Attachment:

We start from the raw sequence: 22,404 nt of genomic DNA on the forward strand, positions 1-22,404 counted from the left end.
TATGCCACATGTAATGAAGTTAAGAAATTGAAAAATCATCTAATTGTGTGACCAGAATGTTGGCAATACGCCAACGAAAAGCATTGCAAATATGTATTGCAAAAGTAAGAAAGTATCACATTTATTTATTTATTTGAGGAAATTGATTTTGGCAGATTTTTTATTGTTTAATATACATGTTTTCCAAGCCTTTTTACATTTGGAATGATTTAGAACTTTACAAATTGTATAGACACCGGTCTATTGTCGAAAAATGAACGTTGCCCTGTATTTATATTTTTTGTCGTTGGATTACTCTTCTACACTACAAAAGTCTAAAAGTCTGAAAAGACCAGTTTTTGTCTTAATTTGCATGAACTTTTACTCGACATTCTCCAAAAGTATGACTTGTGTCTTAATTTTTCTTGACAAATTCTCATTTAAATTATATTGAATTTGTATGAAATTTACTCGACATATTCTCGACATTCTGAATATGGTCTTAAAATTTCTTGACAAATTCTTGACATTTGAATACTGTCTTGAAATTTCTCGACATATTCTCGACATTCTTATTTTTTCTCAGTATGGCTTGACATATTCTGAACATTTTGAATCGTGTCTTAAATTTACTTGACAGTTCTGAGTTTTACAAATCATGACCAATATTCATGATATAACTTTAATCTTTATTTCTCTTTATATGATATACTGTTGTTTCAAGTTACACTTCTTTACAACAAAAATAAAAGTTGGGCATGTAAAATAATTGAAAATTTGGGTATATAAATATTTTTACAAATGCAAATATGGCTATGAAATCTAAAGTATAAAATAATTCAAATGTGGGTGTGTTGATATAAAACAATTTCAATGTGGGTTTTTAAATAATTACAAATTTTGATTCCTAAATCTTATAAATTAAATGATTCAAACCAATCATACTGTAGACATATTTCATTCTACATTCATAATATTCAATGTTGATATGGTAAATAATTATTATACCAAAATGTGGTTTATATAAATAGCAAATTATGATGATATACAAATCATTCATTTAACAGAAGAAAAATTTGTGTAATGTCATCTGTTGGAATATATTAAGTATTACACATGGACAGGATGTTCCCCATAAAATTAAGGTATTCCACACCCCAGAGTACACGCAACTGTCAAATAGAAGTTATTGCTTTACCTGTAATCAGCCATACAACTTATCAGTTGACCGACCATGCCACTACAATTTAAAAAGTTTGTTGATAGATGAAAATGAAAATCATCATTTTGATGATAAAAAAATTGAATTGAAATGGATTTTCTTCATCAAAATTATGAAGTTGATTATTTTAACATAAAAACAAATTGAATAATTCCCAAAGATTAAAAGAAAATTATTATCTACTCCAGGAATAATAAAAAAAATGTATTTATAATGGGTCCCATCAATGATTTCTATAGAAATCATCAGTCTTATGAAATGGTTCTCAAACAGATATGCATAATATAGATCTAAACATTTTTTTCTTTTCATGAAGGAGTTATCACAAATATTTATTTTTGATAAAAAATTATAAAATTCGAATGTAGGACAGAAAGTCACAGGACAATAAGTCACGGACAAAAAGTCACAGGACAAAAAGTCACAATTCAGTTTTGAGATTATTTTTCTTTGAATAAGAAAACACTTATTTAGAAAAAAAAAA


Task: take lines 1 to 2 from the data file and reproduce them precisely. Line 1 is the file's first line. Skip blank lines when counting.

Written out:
We start from the raw sequence: 22,404 nt of genomic DNA on the forward strand, positions 1-22,404 counted from the left end.
TATGCCACATGTAATGAAGTTAAGAAATTGAAAAATCATCTAATTGTGTGACCAGAATGTTGGCAATACGCCAACGAAAAGCATTGCAAATATGTATTGCAAAAGTAAGAAAGTATCACATTTATTTATTTATTTGAGGAAATTGATTTTGGCAGATTTTTTATTGTTTAATATACATGTTTTCCAAGCCTTTTTACATTTGGAATGATTTAGAACTTTACAAATTGTATAGACACCGGTCTATTGTCGAAAAATGAACGTTGCCCTGTATTTATATTTTTTGTCGTTGGATTACTCTTCTACACTACAAAAGTCTAAAAGTCTGAAAAGACCAGTTTTTGTCTTAATTTGCATGAACTTTTACTCGACATTCTCCAAAAGTATGACTTGTGTCTTAATTTTTCTTGACAAATTCTCATTTAAATTATATTGAATTTGTATGAAATTTACTCGACATATTCTCGACATTCTGAATATGGTCTTAAAATTTCTTGACAAATTCTTGACATTTGAATACTGTCTTGAAATTTCTCGACATATTCTCGACATTCTTATTTTTTCTCAGTATGGCTTGACATATTCTGAACATTTTGAATCGTGTCTTAAATTTACTTGACAGTTCTGAGTTTTACAAATCATGACCAATATTCATGATATAACTTTAATCTTTATTTCTCTTTATATGATATACTGTTGTTTCAAGTTACACTTCTTTACAACAAAAATAAAAGTTGGGCATGTAAAATAATTGAAAATTTGGGTATATAAATATTTTTACAAATGCAAATATGGCTATGAAATCTAAAGTATAAAATAATTCAAATGTGGGTGTGTTGATATAAAACAATTTCAATGTGGGTTTTTAAATAATTACAAATTTTGATTCCTAAATCTTATAAATTAAATGATTCAAACCAATCATACTGTAGACATATTTCATTCTACATTCATAATATTCAATGTTGATATGGTAAATAATTATTATACCAAAATGTGGTTTATATAAATAGCAAATTATGATGATATACAAATCATTCATTTAACAGAAGAAAAATTTGTGTAATGTCATCTGTTGGAATATATTAAGTATTACACATGGACAGGATGTTCCCCATAAAATTAAGGTATTCCACACCCCAGAGTACACGCAACTGTCAAATAGAAGTTATTGCTTTACCTGTAATCAGCCATACAACTTATCAGTTGACCGACCATGCCACTACAATTTAAAAAGTTTGTTGATAGATGAAAATGAAAATCATCATTTTGATGATAAAAAAATTGAATTGAAATGGATTTTCTTCATCAAAATTATGAAGTTGATTATTTTAACATAAAAACAAATTGAATAATTCCCAAAGATTAAAAGAAAATTATTATCTACTCCAGGAATAATAAAAAAAATGTATTTATAATGGGTCCCATCAATGATTTCTATAGAAATCATCAGTCTTATGAAATGGTTCTCAAACAGATATGCATAATATAGATCTAAACATTTTTTTCTTTTCATGAAGGAGTTATCACAAATATTTATTTTTGATAAAAAATTATAAAATTCGAATGTAGGACAGAAAGTCACAGGACAATAAGTCACGGACAAAAAGTCACAGGACAAAAAGTCACAATTCAGTTTTGAGATTATTTTTCTTTGAATAAGAAAACACTTATTTAGAAAAAAAAAA